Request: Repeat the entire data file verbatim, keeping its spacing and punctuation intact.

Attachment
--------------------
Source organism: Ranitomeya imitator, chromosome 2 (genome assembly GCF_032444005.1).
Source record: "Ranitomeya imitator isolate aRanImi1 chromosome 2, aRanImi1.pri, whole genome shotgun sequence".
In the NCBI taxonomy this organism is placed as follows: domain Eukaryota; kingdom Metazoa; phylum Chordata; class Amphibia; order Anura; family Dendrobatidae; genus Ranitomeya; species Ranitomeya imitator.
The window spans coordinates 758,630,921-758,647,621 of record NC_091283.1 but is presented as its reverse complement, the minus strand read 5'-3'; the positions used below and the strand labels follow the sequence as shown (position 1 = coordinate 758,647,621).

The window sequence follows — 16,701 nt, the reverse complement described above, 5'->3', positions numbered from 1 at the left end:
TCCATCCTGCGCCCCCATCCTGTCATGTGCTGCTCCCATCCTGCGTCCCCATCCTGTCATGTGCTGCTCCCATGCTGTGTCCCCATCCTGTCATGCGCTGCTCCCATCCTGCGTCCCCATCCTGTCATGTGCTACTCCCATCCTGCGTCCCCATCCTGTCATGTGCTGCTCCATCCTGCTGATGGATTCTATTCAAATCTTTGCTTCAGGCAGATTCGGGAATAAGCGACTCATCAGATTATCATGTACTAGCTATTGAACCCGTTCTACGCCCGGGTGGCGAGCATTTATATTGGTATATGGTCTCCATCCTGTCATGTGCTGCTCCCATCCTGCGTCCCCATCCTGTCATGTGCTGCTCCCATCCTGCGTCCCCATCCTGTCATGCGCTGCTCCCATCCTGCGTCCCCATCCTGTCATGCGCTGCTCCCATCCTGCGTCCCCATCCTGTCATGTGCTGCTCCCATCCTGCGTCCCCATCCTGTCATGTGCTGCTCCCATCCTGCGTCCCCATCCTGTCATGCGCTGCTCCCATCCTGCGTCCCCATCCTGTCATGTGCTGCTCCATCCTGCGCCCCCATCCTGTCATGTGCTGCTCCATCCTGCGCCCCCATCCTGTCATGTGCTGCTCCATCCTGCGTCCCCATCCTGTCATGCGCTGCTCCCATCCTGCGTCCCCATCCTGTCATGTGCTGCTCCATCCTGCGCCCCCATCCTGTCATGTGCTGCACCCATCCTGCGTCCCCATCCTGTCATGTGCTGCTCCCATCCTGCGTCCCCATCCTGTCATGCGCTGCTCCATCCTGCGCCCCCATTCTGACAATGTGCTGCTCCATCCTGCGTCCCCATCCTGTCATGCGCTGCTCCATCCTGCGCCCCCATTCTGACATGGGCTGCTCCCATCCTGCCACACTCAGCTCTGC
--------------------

Source organism: Ranitomeya imitator, chromosome 2 (genome assembly GCF_032444005.1).
Source record: "Ranitomeya imitator isolate aRanImi1 chromosome 2, aRanImi1.pri, whole genome shotgun sequence".
In the NCBI taxonomy this organism is placed as follows: domain Eukaryota; kingdom Metazoa; phylum Chordata; class Amphibia; order Anura; family Dendrobatidae; genus Ranitomeya; species Ranitomeya imitator.
The window spans coordinates 758,630,921-758,647,621 of record NC_091283.1 but is presented as its reverse complement, the minus strand read 5'-3'; the positions used below and the strand labels follow the sequence as shown (position 1 = coordinate 758,647,621).

The window sequence follows — 16,701 nt, the reverse complement described above, 5'->3', positions numbered from 1 at the left end:
TCCATCCTGCGCCCCCATCCTGTCATGTGCTGCTCCCATCCTGCGTCCCCATCCTGTCATGTGCTGCTCCCATGCTGTGTCCCCATCCTGTCATGCGCTGCTCCCATCCTGCGTCCCCATCCTGTCATGTGCTACTCCCATCCTGCGTCCCCATCCTGTCATGTGCTGCTCCATCCTGCTGATGGATTCTATTCAAATCTTTGCTTCAGGCAGATTCGGGAATAAGCGACTCATCAGATTATCATGTACTAGCTATTGAACCCGTTCTACGCCCGGGTGGCGAGCATTTATATTGGTATATGGTCTCCATCCTGTCATGTGCTGCTCCCATCCTGCGTCCCCATCCTGTCATGTGCTGCTCCCATCCTGCGTCCCCATCCTGTCATGCGCTGCTCCCATCCTGCGTCCCCATCCTGTCATGCGCTGCTCCCATCCTGCGTCCCCATCCTGTCATGTGCTGCTCCCATCCTGCGTCCCCATCCTGTCATGTGCTGCTCCCATCCTGCGTCCCCATCCTGTCATGCGCTGCTCCCATCCTGCGTCCCCATCCTGTCATGTGCTGCTCCATCCTGCGCCCCCATCCTGTCATGTGCTGCTCCATCCTGCGCCCCCATCCTGTCATGTGCTGCTCCATCCTGCGTCCCCATCCTGTCATGCGCTGCTCCCATCCTGCGTCCCCATCCTGTCATGTGCTGCTCCATCCTGCGCCCCCATCCTGTCATGTGCTGCACCCATCCTGCGTCCCCATCCTGTCATGTGCTGCTCCCATCCTGCGTCCCCATCCTGTCATGCGCTGCTCCATCCTGCGCCCCCATTCTGACAATGTGCTGCTCCATCCTGCGTCCCCATCCTGTCATGCGCTGCTCCATCCTGCGCCCCCATTCTGACATGGGCTGCTCCCATCCTGCCACACTCAGCTCTGC